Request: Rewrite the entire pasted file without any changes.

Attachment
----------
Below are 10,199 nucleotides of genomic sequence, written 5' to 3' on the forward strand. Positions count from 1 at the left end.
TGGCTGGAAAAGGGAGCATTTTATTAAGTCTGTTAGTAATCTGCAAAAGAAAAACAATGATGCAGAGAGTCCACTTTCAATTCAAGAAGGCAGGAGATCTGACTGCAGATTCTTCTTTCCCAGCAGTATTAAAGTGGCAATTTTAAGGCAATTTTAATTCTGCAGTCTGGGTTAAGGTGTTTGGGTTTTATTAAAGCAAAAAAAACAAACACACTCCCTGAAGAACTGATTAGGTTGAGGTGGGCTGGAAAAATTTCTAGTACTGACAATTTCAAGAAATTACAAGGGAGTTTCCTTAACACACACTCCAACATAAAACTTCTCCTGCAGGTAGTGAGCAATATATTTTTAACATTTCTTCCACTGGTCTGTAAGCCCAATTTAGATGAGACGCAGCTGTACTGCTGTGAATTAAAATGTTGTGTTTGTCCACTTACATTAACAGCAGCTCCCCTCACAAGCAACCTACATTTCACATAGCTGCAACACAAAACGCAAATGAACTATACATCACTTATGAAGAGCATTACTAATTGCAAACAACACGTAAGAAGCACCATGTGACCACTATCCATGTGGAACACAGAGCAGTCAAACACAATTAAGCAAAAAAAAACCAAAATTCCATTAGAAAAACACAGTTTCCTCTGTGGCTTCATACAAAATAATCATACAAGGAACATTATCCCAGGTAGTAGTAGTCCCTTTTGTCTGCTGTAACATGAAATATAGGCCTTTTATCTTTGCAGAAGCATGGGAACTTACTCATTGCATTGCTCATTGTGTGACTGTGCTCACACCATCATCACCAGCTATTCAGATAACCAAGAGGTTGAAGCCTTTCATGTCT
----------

Below are 10,199 nucleotides of genomic sequence, written 5' to 3' on the forward strand. Positions count from 1 at the left end.
TGGCTGGAAAAGGGAGCATTTTATTAAGTCTGTTAGTAATCTGCAAAAGAAAAACAATGATGCAGAGAGTCCACTTTCAATTCAAGAAGGCAGGAGATCTGACTGCAGATTCTTCTTTCCCAGCAGTATTAAAGTGGCAATTTTAAGGCAATTTTAATTCTGCAGTCTGGGTTAAGGTGTTTGGGTTTTATTAAAGCAAAAAAAACAAACACACTCCCTGAAGAACTGATTAGGTTGAGGTGGGCTGGAAAAATTTCTAGTACTGACAATTTCAAGAAATTACAAGGGAGTTTCCTTAACACACACTCCAACATAAAACTTCTCCTGCAGGTAGTGAGCAATATATTTTTAACATTTCTTCCACTGGTCTGTAAGCCCAATTTAGATGAGACGCAGCTGTACTGCTGTGAATTAAAATGTTGTGTTTGTCCACTTACATTAACAGCAGCTCCCCTCACAAGCAACCTACATTTCACATAGCTGCAACACAAAACGCAAATGAACTATACATCACTTATGAAGAGCATTACTAATTGCAAACAACACGTAAGAAGCACCATGTGACCACTATCCATGTGGAACACAGAGCAGTCAAACACAATTAAGCAAAAAAAAACCAAAATTCCATTAGAAAAACACAGTTTCCTCTGTGGCTTCATACAAAATAATCATACAAGGAACATTATCCCAGGTAGTAGTAGTCCCTTTTGTCTGCTGTAACATGAAATATAGGCCTTTTATCTTTGCAGAAGCATGGGAACTTACTCATTGCATTGCTCATTGTGTGACTGTGCTCACACCATCATCACCAGCTATTCAGATAACCAAGAGGTTGAAGCCTTTCATGTCT